－ 文献名 －
① Paul W. Franks, Ph.D., Robert L. Hanson, M.D., M.P.H., William C. Knowler, M.D., Dr.P.H., Maurice L. Sievers, M.D., Peter H. Bennett, M.B., F.R.C.P., and Helen C. Looker, M.B., B.S.,
Childhood Obesity, Other Cardiovascular Risk Factors, and Premature Death,
N Engl J Med 362;6 nejm.org February 11, 2010
② Janet James, Peter Thomas, David Cavan, David Kerr, Preventing childhood obesity by reducing consumption of carbonated drinks: cluster randomised controlled trial, BMJ. 2004 May 22; 328(7450): 1236.
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－ 要約 －
① Childhood Obesity, Other Cardiovascular Risk Factors, and Premature Death
The effect of childhood risk factors for cardiovascular disease on adult mortality is poorly understood.
In a cohort of 4857 American Indian children without diabetes (mean age, 11.3 years; 12,659 examinations) who were born between 1945 and 1984, we assessed whether body-mass index (BMI), glucose tolerance, and blood pressure and cholesterol levels predicted premature death. Risk factors were standardized according to sex and age. Proportional-hazards models were used to assess whether each risk factor was associated with time to death occurring before 55 years of age. Models were adjusted for baseline age, sex, birth cohort, and Pima or Tohono O’odham Indian heritage.
There were 166 deaths from endogenous causes (3.4% of the cohort) during a median follow-up period of 23.9 years. Rates of death from endogenous causes among children in the highest quartile of BMI were more than double those among children in the lowest BMI quartile (incidence-rate ratio, 2.30; 95% confidence interval [CI], 1.46 to 3.62). Rates of death from endogenous causes among children in the highest quartile of glucose intolerance were 73% higher than those among children in the lowest quartile (incidence-rate ratio, 1.73; 95% CI, 1.09 to 2.74). No significant associations were seen between rates of death from endogenous or external causes and childhood cholesterol levels or systolic or diastolic blood-pressure levels on a continuous scale, although childhood hypertension was significantly associated with premature death from endogenous causes (incidence-rate ratio, 1.57; 95% CI, 1.10 to 2.24).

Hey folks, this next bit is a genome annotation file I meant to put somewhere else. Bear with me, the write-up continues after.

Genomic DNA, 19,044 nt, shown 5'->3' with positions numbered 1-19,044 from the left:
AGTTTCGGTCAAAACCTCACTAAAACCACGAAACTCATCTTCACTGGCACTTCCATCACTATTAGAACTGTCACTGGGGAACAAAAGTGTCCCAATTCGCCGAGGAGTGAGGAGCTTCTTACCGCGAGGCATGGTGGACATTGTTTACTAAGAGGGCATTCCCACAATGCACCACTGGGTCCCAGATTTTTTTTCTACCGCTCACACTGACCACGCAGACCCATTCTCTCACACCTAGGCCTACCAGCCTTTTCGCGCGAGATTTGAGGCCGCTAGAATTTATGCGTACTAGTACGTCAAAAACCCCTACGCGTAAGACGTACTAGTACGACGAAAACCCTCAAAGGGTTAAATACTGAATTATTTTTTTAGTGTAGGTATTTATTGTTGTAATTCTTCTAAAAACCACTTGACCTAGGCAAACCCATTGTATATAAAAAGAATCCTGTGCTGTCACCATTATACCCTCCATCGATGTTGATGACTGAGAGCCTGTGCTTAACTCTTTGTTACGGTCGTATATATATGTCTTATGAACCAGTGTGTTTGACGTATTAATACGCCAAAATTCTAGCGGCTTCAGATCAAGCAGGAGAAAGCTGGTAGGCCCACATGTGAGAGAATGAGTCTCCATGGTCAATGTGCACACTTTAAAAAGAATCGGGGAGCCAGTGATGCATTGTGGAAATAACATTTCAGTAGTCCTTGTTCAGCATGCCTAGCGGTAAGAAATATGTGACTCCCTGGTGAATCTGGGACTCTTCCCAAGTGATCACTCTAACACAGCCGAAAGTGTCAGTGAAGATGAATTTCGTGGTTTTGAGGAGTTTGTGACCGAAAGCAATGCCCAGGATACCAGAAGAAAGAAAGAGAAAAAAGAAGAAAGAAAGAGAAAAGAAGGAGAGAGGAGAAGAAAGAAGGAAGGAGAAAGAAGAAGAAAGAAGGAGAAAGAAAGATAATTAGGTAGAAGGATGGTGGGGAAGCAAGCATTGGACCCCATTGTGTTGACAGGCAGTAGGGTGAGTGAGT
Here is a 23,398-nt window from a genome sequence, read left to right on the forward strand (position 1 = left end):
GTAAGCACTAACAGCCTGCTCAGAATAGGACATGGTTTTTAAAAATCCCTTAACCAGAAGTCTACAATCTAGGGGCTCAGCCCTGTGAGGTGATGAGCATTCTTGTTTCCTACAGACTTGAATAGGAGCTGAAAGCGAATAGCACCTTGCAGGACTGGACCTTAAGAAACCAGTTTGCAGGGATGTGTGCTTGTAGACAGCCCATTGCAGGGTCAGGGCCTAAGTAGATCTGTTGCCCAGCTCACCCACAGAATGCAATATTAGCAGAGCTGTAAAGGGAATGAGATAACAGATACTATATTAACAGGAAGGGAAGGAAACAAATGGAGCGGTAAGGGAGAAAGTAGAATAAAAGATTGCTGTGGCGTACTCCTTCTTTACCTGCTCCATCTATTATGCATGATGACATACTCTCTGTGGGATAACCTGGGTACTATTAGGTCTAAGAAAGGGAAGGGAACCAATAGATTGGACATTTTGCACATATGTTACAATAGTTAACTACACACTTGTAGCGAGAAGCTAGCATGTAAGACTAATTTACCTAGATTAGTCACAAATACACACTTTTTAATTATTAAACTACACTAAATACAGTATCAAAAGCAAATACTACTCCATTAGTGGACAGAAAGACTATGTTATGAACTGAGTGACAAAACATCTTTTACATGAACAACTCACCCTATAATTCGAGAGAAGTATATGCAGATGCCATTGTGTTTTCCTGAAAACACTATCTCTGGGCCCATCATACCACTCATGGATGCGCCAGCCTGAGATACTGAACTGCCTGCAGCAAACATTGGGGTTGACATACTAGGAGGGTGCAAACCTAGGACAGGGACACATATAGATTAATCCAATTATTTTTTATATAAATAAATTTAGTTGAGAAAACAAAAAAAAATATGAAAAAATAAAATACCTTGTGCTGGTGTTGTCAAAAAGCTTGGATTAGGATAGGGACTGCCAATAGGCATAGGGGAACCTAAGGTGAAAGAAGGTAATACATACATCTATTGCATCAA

Obesity, glucose intolerance, and hypertension in childhood were strongly associated with increased rates of premature death from endogenous causes in this population. In contrast, childhood hypercholesterolemia was not a major predictor of premature death from endogenous causes.
② Preventing childhood obesity by reducing consumption of carbonated drinks: cluster randomised controlled trial
To determine if a school based educational programme aimed at reducing consumption of carbonated drinks can prevent excessive weight gain in children.
Cluster randomised controlled trial.
Six primary schools in southwest England.
644 children aged 7-11 years.
Focused educational programme on nutrition over one school year.
MAIN OUTCOME MEASURES
Drink consumption and number of overweight and obese children.
Consumption of carbonated drinks over three days decreased by 0.6 glasses (average glass size 250 ml) in the intervention group but increased by 0.2 glasses in the control group (mean difference 0.7, 95% confidence interval 0.1 to 1.3). At 12 months the percentage of overweight and obese children
increased in the control group by 7.5%, compared with a decrease in the intervention group of 0.2% (mean difference 7.7%, 2.2% to 13.1%).
A targeted, school based education programme produced a modest reduction in the number of carbonated drinks consumed, which was associated with a reduction in the number of overweight and obese children.
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